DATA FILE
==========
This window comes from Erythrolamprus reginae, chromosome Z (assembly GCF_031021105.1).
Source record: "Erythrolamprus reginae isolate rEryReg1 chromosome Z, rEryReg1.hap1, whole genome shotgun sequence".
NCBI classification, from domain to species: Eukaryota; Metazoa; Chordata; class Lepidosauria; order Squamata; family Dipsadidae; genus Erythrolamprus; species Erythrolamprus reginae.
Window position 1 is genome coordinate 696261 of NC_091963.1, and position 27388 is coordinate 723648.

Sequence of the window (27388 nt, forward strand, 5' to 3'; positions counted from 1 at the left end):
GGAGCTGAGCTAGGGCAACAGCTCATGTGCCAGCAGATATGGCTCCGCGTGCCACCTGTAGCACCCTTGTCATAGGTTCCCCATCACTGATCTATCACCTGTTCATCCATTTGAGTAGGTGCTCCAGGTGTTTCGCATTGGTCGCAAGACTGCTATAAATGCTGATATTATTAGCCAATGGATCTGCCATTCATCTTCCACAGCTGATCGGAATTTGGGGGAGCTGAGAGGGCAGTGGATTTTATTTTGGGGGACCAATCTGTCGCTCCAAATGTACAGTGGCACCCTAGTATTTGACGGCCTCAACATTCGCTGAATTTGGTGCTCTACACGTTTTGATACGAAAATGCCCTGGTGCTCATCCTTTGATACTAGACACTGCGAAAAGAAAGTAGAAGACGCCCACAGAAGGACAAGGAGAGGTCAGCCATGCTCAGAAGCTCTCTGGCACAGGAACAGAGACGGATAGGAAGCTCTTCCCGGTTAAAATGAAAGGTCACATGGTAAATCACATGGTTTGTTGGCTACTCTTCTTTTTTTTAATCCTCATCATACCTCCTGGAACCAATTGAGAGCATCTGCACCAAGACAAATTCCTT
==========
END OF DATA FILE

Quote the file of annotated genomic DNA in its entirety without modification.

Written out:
This window comes from Erythrolamprus reginae, chromosome Z (assembly GCF_031021105.1).
Source record: "Erythrolamprus reginae isolate rEryReg1 chromosome Z, rEryReg1.hap1, whole genome shotgun sequence".
NCBI classification, from domain to species: Eukaryota; Metazoa; Chordata; class Lepidosauria; order Squamata; family Dipsadidae; genus Erythrolamprus; species Erythrolamprus reginae.
Window position 1 is genome coordinate 696261 of NC_091963.1, and position 27388 is coordinate 723648.

Sequence of the window (27388 nt, forward strand, 5' to 3'; positions counted from 1 at the left end):
GGAGCTGAGCTAGGGCAACAGCTCATGTGCCAGCAGATATGGCTCCGCGTGCCACCTGTAGCACCCTTGTCATAGGTTCCCCATCACTGATCTATCACCTGTTCATCCATTTGAGTAGGTGCTCCAGGTGTTTCGCATTGGTCGCAAGACTGCTATAAATGCTGATATTATTAGCCAATGGATCTGCCATTCATCTTCCACAGCTGATCGGAATTTGGGGGAGCTGAGAGGGCAGTGGATTTTATTTTGGGGGACCAATCTGTCGCTCCAAATGTACAGTGGCACCCTAGTATTTGACGGCCTCAACATTCGCTGAATTTGGTGCTCTACACGTTTTGATACGAAAATGCCCTGGTGCTCATCCTTTGATACTAGACACTGCGAAAAGAAAGTAGAAGACGCCCACAGAAGGACAAGGAGAGGTCAGCCATGCTCAGAAGCTCTCTGGCACAGGAACAGAGACGGATAGGAAGCTCTTCCCGGTTAAAATGAAAGGTCACATGGTAAATCACATGGTTTGTTGGCTACTCTTCTTTTTTTTAATCCTCATCATACCTCCTGGAACCAATTGAGAGCATCTGCACCAAGACAAATTCCTT